Is a water descaler just as good as a filter?
No, a water descaler isn’t a filter and it’s not meant to replace one. If you have other pollutants in your water, you’ll have to find an appropriate filter for each one.
Some common pollutants, like heavy metals, can even interfere with the descaler’s proper functioning. That is why choosing the right filter is essential. You can purchase tests for the most common pollutants, or you can opt to take a water sample to an authorized testing lab that can determine and solve all sorts of problems.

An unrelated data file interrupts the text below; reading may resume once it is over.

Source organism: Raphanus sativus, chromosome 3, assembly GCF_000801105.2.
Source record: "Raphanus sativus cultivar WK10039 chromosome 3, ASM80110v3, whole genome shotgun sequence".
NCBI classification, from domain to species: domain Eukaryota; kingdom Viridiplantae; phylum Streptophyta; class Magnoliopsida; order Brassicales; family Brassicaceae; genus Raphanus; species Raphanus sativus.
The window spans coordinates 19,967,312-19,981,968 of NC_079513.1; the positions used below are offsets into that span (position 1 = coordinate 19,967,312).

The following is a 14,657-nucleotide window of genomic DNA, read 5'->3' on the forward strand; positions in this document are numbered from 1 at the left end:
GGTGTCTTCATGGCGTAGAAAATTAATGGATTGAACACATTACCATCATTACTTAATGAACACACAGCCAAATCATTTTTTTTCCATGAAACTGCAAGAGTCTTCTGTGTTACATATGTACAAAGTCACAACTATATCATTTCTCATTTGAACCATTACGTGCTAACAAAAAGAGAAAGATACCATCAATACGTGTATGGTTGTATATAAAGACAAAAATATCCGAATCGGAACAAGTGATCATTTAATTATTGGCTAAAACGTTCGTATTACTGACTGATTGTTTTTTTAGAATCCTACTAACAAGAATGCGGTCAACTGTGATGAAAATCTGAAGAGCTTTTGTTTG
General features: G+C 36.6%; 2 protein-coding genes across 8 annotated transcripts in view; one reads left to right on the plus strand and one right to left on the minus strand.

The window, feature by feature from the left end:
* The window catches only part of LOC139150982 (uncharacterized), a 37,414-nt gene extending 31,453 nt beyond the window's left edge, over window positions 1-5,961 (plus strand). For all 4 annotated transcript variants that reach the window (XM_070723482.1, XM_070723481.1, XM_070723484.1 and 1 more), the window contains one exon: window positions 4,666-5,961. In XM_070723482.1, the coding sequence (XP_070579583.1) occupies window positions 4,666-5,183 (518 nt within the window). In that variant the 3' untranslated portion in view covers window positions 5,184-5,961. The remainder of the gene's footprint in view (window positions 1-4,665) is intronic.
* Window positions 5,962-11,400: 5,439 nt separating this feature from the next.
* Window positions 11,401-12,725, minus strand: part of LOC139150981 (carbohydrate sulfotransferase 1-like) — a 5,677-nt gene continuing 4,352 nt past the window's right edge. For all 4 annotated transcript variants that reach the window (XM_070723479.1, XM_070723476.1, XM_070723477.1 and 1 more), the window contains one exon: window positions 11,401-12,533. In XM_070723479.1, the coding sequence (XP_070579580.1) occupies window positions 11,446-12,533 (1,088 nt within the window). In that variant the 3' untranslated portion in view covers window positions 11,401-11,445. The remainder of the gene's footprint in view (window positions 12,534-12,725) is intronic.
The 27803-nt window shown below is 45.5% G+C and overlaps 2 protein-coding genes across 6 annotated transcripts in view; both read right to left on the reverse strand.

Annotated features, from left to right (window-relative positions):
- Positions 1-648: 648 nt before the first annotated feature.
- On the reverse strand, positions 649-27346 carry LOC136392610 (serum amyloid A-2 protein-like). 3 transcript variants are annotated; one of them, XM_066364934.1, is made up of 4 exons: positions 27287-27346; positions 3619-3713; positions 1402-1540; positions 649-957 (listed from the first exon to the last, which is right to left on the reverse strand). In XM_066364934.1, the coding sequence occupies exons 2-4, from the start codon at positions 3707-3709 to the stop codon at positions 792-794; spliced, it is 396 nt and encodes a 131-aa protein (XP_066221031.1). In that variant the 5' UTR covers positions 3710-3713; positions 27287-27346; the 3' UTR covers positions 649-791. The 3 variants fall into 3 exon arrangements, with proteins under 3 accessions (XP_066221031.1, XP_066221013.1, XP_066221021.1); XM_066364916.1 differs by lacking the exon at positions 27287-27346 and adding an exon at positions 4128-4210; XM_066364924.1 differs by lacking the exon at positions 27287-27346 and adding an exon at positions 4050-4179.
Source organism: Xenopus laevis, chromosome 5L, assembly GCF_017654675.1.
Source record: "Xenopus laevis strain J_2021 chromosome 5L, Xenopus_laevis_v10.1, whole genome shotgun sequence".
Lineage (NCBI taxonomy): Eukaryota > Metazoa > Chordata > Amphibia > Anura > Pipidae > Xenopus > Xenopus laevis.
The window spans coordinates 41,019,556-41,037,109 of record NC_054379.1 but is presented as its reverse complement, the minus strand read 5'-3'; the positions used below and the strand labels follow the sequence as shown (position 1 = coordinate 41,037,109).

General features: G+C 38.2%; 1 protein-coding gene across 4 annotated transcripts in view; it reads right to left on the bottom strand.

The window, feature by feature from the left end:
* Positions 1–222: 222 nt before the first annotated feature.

Water quality in the US is often times questionable despite being one of the most developed nations in the world.
Limescale isn’t detrimental for your health speaking from a purely drinking scenario. However, it is nasty for your appliances, skin, hair, clothes, dishes, etc.
As long as you have a water descaler set up, you’ll get the best of both worlds: nutritious minerals from limescale, and no limescale deposits at the same time. It is truly wonderful thinking how much we can achieve with simple physics principles.
Installing a descaler is a simple process and requires no plumbing skills, and only about 15 minutes of your time. After the installation process, you can start enjoying softened water without sodium, and the limescale deposits that sit on your pipes right now will soon fade away.